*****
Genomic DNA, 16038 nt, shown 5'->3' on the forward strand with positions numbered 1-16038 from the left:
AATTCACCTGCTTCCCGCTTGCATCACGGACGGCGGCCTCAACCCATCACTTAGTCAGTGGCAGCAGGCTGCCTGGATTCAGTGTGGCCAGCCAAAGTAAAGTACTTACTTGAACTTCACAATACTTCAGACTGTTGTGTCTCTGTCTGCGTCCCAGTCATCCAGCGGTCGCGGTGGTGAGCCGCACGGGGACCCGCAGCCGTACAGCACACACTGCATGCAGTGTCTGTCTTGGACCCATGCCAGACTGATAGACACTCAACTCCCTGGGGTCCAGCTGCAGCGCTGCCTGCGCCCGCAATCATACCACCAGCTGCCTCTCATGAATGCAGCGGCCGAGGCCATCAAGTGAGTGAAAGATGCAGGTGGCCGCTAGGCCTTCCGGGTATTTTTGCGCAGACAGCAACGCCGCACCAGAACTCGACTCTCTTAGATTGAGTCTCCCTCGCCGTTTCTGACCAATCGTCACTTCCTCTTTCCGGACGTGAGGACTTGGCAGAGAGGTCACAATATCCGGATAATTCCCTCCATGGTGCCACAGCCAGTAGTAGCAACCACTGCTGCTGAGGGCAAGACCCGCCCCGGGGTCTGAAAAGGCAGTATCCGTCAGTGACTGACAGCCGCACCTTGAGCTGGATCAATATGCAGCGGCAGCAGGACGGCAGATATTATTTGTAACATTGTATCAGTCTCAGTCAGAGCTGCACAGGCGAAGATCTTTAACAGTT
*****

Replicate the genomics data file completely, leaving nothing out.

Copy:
Genomic DNA, 16038 nt, shown 5'->3' on the forward strand with positions numbered 1-16038 from the left:
AATTCACCTGCTTCCCGCTTGCATCACGGACGGCGGCCTCAACCCATCACTTAGTCAGTGGCAGCAGGCTGCCTGGATTCAGTGTGGCCAGCCAAAGTAAAGTACTTACTTGAACTTCACAATACTTCAGACTGTTGTGTCTCTGTCTGCGTCCCAGTCATCCAGCGGTCGCGGTGGTGAGCCGCACGGGGACCCGCAGCCGTACAGCACACACTGCATGCAGTGTCTGTCTTGGACCCATGCCAGACTGATAGACACTCAACTCCCTGGGGTCCAGCTGCAGCGCTGCCTGCGCCCGCAATCATACCACCAGCTGCCTCTCATGAATGCAGCGGCCGAGGCCATCAAGTGAGTGAAAGATGCAGGTGGCCGCTAGGCCTTCCGGGTATTTTTGCGCAGACAGCAACGCCGCACCAGAACTCGACTCTCTTAGATTGAGTCTCCCTCGCCGTTTCTGACCAATCGTCACTTCCTCTTTCCGGACGTGAGGACTTGGCAGAGAGGTCACAATATCCGGATAATTCCCTCCATGGTGCCACAGCCAGTAGTAGCAACCACTGCTGCTGAGGGCAAGACCCGCCCCGGGGTCTGAAAAGGCAGTATCCGTCAGTGACTGACAGCCGCACCTTGAGCTGGATCAATATGCAGCGGCAGCAGGACGGCAGATATTATTTGTAACATTGTATCAGTCTCAGTCAGAGCTGCACAGGCGAAGATCTTTAACAGTT